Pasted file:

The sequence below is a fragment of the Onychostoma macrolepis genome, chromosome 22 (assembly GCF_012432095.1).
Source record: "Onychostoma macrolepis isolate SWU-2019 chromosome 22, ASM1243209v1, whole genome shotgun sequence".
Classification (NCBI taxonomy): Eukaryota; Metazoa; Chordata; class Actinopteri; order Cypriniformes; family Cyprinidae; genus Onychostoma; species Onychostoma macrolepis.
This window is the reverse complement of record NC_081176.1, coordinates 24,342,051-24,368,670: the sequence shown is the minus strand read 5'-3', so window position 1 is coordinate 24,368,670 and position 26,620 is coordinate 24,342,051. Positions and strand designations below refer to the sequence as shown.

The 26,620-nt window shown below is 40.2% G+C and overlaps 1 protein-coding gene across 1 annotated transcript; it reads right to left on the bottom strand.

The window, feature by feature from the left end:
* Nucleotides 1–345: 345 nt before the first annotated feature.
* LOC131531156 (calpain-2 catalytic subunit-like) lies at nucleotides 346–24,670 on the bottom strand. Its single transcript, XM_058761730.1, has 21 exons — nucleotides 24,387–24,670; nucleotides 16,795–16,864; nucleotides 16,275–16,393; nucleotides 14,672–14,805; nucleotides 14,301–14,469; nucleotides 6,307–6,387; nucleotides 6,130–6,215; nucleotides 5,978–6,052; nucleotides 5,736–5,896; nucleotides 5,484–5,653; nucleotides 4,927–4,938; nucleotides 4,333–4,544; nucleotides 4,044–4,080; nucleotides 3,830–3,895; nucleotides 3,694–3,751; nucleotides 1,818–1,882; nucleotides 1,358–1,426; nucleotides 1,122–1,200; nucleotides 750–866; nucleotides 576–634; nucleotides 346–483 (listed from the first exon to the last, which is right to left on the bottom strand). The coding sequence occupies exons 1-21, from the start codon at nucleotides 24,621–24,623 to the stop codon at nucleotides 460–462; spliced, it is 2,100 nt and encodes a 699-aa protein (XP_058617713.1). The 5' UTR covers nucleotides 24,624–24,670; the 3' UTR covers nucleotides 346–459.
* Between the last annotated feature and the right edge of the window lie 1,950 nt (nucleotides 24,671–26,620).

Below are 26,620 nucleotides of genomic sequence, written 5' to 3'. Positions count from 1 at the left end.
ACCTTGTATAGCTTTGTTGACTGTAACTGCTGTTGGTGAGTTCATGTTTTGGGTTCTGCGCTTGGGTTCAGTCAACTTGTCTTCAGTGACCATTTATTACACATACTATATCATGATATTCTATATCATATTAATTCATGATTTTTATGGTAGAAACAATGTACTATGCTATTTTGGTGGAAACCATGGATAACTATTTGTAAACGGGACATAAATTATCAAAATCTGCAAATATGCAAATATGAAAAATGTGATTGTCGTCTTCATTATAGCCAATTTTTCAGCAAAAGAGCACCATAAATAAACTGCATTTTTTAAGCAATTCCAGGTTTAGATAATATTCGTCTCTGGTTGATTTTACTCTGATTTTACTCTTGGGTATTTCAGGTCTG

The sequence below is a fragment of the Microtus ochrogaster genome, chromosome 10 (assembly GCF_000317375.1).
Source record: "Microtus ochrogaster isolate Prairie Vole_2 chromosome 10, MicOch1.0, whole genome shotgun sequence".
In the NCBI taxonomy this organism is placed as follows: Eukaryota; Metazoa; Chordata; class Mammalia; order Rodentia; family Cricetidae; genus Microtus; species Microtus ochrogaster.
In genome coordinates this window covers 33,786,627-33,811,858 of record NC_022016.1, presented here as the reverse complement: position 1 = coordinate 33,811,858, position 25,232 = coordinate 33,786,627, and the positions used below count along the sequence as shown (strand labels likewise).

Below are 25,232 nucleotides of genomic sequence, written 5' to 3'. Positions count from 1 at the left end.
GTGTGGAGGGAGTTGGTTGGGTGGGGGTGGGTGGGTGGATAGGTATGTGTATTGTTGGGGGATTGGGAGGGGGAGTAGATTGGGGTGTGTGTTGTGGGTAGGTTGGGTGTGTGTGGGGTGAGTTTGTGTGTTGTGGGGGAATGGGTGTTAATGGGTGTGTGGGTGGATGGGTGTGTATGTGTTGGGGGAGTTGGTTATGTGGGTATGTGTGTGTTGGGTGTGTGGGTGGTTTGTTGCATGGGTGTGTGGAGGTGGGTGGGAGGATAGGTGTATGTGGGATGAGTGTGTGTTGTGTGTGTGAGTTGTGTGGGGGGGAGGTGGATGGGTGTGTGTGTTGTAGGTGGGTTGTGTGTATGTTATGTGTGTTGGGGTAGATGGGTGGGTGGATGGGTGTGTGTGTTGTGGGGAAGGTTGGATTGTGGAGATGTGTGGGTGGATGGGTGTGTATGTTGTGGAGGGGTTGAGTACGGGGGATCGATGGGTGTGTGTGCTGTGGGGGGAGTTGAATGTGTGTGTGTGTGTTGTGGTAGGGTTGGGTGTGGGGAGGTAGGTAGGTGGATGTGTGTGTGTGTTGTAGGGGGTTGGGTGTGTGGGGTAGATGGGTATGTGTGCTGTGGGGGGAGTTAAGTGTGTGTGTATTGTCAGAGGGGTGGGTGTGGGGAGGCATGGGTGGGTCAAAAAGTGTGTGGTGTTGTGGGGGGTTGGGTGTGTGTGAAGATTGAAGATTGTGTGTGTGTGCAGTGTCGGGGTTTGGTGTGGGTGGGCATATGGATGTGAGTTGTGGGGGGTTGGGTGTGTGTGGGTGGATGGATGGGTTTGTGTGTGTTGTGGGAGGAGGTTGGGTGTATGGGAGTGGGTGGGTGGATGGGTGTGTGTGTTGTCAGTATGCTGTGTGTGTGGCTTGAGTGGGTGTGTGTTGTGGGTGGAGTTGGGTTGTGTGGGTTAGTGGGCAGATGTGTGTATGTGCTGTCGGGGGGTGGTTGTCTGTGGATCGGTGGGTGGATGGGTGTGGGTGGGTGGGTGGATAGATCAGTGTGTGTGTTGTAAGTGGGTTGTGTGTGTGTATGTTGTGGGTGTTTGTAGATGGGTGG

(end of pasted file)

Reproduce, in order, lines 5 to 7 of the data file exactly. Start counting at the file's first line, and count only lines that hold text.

The 26,620-nt window shown below is 40.2% G+C and overlaps 1 protein-coding gene across 1 annotated transcript; it reads right to left on the bottom strand.

The window, feature by feature from the left end:
* Nucleotides 1–345: 345 nt before the first annotated feature.